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Bridlington

Methodism was introduced by two brothers Thomas and William Robinson, who came from North Shields in 1769. John Wesley paid ten visits between 1770 and 1790, preaching in 1770 at Bridlington Quay. By the following year houses had been registered for worship in John Street and King Street at the Quay. In 1772 he preached in Bridlington Old Town, where a chapel was opened in St. John’s Street in 1775 (rebuilt 1803; enlarged 1805, and replaced by a new chapel further down the street in 1884, known from 1970 as ‘St. John’s, Burlington’). The first WM chapel at Bridlington Quay was opened on Cliff Street (now Chapel Street) in 1795 (or, according to some sources, 1810); it was enlarged 1818 and 1820 and rebuilt on the same site 1873.

The first PM preacher was John Coulson from Driffield, who spoke in the market place in 1819, followed by William Clowes in 1821. They met at first in a sail loft near the pier. A chapel was opened on the Esplanade near the bandstand in 1833. In 1870 this was replaced by ‘Central’ on the corner of Chapel and North Streets (rebuilt on a larger site, 1879; closed 1969, on amalgamation with the former Quay WM). In Old Town the first chapel was opened in 1834 on the west side of St. John’s Street (enlarged 1848; replaced by a chapel on the east side of the street; rebuilt 1877; closed 1970, on amalgamation with the WM chapel). Bridlington PM became the head of a Branch, with 320 members in 1834, and gained circuit status in 1859.

The WM society was affected by the Disruption of 1849, fifty members, including some local preachers being expelled for their association with the Reformers. These met in a room in Cliff Street, Bridlington Quay, until a chapel was opened in 1852 (replaced by ‘Promenade’ chapel, 1872; closed 1958). The first resident minister arrived in 1860 and in 1861 the society joined the Methodist New Connexion, rather than the UMFC.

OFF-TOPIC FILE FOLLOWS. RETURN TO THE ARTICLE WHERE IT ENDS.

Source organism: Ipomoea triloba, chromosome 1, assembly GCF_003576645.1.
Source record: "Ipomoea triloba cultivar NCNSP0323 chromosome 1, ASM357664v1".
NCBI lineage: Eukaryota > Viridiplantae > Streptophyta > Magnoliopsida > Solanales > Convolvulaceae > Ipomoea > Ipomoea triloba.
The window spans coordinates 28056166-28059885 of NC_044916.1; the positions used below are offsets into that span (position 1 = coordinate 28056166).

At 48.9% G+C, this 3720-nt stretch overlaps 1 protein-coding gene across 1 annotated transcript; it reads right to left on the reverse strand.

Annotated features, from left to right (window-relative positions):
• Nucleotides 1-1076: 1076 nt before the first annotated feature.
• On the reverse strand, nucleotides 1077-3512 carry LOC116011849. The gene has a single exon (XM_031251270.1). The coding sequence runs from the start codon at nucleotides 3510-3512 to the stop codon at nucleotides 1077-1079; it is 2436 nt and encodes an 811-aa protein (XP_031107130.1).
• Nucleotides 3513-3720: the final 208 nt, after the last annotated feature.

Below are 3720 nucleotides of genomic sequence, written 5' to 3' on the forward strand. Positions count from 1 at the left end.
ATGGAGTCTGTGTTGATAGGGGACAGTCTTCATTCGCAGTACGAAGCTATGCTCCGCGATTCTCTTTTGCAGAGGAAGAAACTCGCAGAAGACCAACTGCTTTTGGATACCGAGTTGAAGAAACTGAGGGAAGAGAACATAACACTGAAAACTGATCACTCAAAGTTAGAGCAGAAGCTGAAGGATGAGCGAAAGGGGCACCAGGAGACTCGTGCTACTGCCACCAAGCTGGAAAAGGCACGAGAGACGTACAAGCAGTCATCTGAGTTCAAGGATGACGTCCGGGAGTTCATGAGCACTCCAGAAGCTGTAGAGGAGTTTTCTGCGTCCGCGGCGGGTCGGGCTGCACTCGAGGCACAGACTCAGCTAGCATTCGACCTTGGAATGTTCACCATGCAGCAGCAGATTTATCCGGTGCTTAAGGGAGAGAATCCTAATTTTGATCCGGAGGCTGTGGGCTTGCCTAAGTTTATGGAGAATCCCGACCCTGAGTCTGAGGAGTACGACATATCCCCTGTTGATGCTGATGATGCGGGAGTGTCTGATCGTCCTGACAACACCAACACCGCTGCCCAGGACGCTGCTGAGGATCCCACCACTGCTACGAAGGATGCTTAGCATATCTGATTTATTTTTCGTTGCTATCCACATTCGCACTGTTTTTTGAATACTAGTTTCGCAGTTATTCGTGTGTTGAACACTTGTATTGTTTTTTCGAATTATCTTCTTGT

Following Methodist Union, the WM and PM societies at the Quay united in 1969, to form Chapel Street Methodist church (closed 1999) and the two St. John’s Street societies in Old Town amalgamated in 1970 to become ‘St. John’s, Burlington’.

See also Johnson, Amy

Quotations

John Wesley's Journal:

June 1770: 'I rode to Bridlington, and preached on the quay to many plain and many genteel people.'

June 1772: 'The room being far too small, I was desired to preach in the churchyard. On the ringing of the bells, I removed thence to the market-house, where we had more than double the congregation, the snowball gathering all the way we went.'

July 1774: 'I went on to Bridlington Quay; and in the evening preached in the town, to as stupid and ill-mannered a congregation as I have seen for many years.'

June 1790: 'The Dissenting minister offering me the use of his chapel in Bridlington, twice as large as our own (the wind being too high for me to stand abroad), I willingly accepted his offer.'

Sources

  • Ruth Macdonald et al., The Devil’s in the Ducks: the story of Methodism in Bridlington [2007]

Entry written by: DCD
Category: Place

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